There are tiny glimpses here and there of the author’s true potential – micro-episodes and lonely glistening, gliding phrases – but so few and far between that they merely serve to remind the reader of how much better this book should be.

One could charitably excuse the absolute flatness of this dull, dull novel by maintaining that after over forty years of plugging out work after work after work the author was scraping the bottom of the barrel, getting old and tired. How then to explain the excellence of the book before this one, the quite stellar Lost Empires, published in 1965? Two years shouldn’t make that much difference. We know the man still has it in him, so where is it here?

It’s an Old Country is a hack piece, trading on the author’s good name, an underwritten, too sparse yet plodding novel that should never have made it to print.

In my opinion.

Over and out.

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These three books were not as diverting as I’d wished them to be.

Perhaps in another mood at another time I would give them better reviews – and I do intend to give Priestley’s Adam in Moonshine a second trial at some point – but today I’m calling them as I see them.

It won’t be a brutal massacre, I hasten to say, as all three had various degrees of enjoyability, but neither do I plan to hide my disappointment in their failings to entirely amuse.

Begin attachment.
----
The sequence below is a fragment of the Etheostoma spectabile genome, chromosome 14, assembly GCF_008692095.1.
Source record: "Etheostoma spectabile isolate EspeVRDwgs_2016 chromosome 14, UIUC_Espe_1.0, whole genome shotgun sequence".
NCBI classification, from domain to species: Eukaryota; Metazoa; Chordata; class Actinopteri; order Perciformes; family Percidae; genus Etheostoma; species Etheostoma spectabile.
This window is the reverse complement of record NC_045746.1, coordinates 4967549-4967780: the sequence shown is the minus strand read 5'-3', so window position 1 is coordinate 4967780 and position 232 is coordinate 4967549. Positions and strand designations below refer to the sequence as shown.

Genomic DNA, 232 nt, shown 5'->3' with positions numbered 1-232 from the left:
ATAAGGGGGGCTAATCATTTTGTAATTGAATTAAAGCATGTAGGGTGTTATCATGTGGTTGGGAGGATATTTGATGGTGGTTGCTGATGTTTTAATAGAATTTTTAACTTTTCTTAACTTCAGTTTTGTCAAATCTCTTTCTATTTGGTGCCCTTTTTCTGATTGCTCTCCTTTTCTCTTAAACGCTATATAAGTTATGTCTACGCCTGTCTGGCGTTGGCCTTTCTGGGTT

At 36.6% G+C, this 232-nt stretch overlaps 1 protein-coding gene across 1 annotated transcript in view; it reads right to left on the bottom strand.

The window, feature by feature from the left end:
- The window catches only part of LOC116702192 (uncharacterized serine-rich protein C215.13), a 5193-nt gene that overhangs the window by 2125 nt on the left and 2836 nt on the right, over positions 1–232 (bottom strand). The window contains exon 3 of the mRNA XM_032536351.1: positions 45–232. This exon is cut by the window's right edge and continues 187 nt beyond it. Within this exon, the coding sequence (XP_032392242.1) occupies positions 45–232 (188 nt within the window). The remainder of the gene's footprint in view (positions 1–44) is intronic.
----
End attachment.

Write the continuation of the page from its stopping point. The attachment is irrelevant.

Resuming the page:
As always, one person’s opinion – please don’t take it to heart if you love these novels, and do try to convince me otherwise if you think I’ve missed the point. One of my favourite things is when someone says, “Hey, wait a minute…” and eloquently defends something I’ve scorned, inspiring a second look from a new perspective.

Here we go.

adam in moonshine j b priestleyAdam in Moonshine by J.B. Priestley ~ 1927. This edition: Heinemann, 1931. Hardcover. 293 pages.

My rating: 6/10

That “6” is a very generous rating, given mostly because of Adam in Moonshine’s “first novel” status by a writer I mostly admire, and the more than decent quality of the writing.

The plot, on the other hand, might be described as virtually non-existent. Interesting reading for a Priestley collector, but if the author was someone unknown to me I’m thinking this one would be in the box by the door, waiting to be passed along.

Of course, because it is a Priestley, and because I went to the trouble to seek out and order it from England, and because it is an interesting read in view of the author’s later works, I will keep Adam in Moonshine and, yes, eventually re-read it. But I will not recommend it to the rest of you for amusement purposes, because it is ultimately not even as solid as fluff. Like the referenced moonshine, its genuine but slight pleasures are purely transient.

Handsome young bachelor Adam Stewart, setting off on a country holiday, is in a mopish state. He should be thrilled at the thought of rambling over the dew-fresh North Country moors, hobnobbing with the birds and the bees and the little wild flowers, but he can’t seem to wind himself up to the appropriate mood. And when his railway compartment companion turns out to be a sternly bombastic, pessimistic cleric, the holiday atmosphere deteriorates even further.